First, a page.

News Column

Private equity funds are playing key role in Mena

August 14, 2014

MANAMA: Following a period of contraction and consolidation, the private equity (PE) industry in the Middle East and North Africa (Mena) region is beginning to show signs of a recovery, both in terms of deal volume and size.

However, PE's challenge has been the perception that investors focus excessively on short-term results, and have a negative effect on job creation and the long-term health of the economies in which they operate.

A white paper published by MBA graduates of Harvard Business School (HBS) in collaboration with GCC-based PE firm Growthgate Capital, seeks to debunk some of the myths, by reviewing how local and international PE firms have been able to add considerable value to portfolio companies and the broader economy.

The analysis suggests that many of the beliefs surrounding the impact of PE firms, such as job destruction and an excessive focus on short-term profitability, do not hold.

The white paper demonstrates that PE funds globally have improved performance of target companies by reducing constraints for firms in need of external capital, focusing on investments in innovation, increasing capital expenditures, and instilling better corporate governance and operational practices.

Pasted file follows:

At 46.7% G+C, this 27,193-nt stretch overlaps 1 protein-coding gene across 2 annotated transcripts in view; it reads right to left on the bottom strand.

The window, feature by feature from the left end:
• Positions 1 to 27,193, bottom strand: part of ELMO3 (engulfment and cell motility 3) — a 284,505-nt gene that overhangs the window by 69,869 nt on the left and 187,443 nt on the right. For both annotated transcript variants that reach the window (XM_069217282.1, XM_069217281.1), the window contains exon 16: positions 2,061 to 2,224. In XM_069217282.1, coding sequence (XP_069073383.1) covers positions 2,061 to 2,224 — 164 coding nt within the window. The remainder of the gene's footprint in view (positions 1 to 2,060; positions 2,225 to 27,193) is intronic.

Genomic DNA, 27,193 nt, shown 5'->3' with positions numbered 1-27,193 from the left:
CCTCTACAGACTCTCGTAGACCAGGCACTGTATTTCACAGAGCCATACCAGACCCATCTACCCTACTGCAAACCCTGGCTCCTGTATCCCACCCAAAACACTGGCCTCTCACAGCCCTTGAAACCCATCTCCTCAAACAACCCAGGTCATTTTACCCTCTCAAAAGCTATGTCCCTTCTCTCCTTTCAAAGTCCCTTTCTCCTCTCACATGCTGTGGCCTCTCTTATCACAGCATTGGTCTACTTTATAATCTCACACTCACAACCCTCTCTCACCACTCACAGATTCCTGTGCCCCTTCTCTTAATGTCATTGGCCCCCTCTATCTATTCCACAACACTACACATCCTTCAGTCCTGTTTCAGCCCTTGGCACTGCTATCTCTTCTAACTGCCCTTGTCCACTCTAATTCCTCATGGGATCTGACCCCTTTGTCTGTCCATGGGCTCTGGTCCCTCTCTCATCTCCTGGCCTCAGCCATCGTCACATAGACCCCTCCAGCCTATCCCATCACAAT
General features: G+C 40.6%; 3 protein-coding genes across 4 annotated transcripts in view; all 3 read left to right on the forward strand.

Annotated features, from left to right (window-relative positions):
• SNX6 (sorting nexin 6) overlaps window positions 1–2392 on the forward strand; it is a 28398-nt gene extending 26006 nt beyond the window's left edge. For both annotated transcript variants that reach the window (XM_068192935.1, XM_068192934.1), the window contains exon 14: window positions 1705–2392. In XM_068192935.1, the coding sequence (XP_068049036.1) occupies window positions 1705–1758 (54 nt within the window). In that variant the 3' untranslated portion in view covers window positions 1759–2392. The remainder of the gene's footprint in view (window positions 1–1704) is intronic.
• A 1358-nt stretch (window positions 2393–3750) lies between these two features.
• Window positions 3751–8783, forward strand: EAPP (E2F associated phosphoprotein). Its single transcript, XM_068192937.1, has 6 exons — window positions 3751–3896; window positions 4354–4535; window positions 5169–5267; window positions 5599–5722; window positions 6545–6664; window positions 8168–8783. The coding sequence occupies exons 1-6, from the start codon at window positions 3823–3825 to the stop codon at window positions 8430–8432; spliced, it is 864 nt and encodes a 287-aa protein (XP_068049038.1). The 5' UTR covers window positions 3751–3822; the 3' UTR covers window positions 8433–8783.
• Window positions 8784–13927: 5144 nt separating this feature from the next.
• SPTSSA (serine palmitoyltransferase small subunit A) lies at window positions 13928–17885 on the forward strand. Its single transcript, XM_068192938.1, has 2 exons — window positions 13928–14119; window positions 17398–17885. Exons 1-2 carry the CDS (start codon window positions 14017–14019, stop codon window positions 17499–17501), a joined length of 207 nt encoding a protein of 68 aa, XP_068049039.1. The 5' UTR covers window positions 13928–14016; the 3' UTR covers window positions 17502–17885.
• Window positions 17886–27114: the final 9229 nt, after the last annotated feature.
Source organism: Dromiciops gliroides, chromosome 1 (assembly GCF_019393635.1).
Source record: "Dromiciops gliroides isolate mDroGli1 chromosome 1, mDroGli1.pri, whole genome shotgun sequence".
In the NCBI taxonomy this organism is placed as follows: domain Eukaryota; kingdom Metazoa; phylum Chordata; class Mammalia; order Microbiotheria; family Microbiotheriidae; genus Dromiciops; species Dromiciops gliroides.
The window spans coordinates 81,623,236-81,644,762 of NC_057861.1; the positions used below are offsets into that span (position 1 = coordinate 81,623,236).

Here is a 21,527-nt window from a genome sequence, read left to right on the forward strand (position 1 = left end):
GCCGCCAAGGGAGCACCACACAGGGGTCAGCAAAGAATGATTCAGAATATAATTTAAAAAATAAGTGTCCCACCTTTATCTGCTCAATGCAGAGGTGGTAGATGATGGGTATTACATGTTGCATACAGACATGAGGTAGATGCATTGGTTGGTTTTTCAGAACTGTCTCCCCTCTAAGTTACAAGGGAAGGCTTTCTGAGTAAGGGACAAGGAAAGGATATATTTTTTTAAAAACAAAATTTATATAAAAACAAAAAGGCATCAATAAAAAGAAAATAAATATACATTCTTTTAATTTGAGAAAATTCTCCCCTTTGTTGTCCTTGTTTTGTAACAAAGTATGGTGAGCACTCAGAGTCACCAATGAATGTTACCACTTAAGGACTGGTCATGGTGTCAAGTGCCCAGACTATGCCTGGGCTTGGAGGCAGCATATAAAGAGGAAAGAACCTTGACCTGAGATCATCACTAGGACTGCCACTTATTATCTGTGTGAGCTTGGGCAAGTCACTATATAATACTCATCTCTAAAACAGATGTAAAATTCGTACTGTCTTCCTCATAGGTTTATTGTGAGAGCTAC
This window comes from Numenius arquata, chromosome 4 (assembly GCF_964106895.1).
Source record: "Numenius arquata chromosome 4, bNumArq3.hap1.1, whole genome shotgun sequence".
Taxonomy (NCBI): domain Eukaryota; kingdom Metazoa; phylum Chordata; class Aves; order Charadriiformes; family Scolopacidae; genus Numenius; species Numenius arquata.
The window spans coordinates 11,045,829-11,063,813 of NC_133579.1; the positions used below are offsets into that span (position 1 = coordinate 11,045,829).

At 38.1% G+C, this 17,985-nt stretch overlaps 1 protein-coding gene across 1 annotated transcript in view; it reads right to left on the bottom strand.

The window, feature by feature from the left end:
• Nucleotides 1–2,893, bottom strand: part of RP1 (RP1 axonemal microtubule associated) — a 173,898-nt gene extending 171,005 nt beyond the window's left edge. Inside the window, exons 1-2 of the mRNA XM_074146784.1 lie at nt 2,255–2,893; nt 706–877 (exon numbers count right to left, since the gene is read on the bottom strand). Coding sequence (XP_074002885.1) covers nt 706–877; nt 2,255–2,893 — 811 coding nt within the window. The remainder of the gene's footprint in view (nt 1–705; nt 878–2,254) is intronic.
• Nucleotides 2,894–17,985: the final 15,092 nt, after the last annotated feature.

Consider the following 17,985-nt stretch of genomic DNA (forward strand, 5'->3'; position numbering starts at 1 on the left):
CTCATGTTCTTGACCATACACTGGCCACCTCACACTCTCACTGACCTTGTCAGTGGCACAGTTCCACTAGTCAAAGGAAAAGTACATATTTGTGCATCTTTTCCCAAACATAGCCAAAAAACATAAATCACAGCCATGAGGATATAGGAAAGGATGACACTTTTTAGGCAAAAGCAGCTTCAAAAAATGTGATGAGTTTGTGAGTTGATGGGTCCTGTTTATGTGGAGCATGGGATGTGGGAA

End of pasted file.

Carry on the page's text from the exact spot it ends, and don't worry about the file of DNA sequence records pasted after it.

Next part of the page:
Referring to a number of recent academic studies, the paper also confirms that companies acquired by PE funds grow significantly more than comparable firms in terms of sales and capital employed, and often in employment.

For instance, a comprehensive study using data from 3,200 deals in the US reveals that, on average, private equity buyouts raise firm productivity by more than two per cent in the two years after the buyout.

Across both good (2005-2007) and bad times (2008-2012), PE makes a net contribution to employment growth.

The study also shows that PE increases not only employment but also labour productivity as it increased by more than 7pc a year from the time PE acquired companies in the sample to the point of exit.

Another study, using data from 839 European deals during 1994-2004, shows that between the four years preceding the transaction, and the four subsequent years, employment, assets, and sales growth of PE targets are, respectively, 18pc, 12pc, and 12pc higher than non-PE backed firms.

These transactions were largely growth equity deals rather than the leveraged buyouts that dominate the US market, and those may be more representative of the PE transactions that dominate emerging market regions such as Mena.

Furthermore, the white paper tracks the evolution of the PE asset class in the Mena region.

PE firms that continue to innovate in terms of their funding model and deal sourcing and build portfolio operation capabilities are likely to continue doing well.

As the evidence shows, through such investments, businesses in the region are likely to grow faster, and become more efficient and competitive on an international stage.

For more stories on investments and markets, please see HispanicBusiness' Finance Channel

Source: Gulf Daily News (Bahrain)

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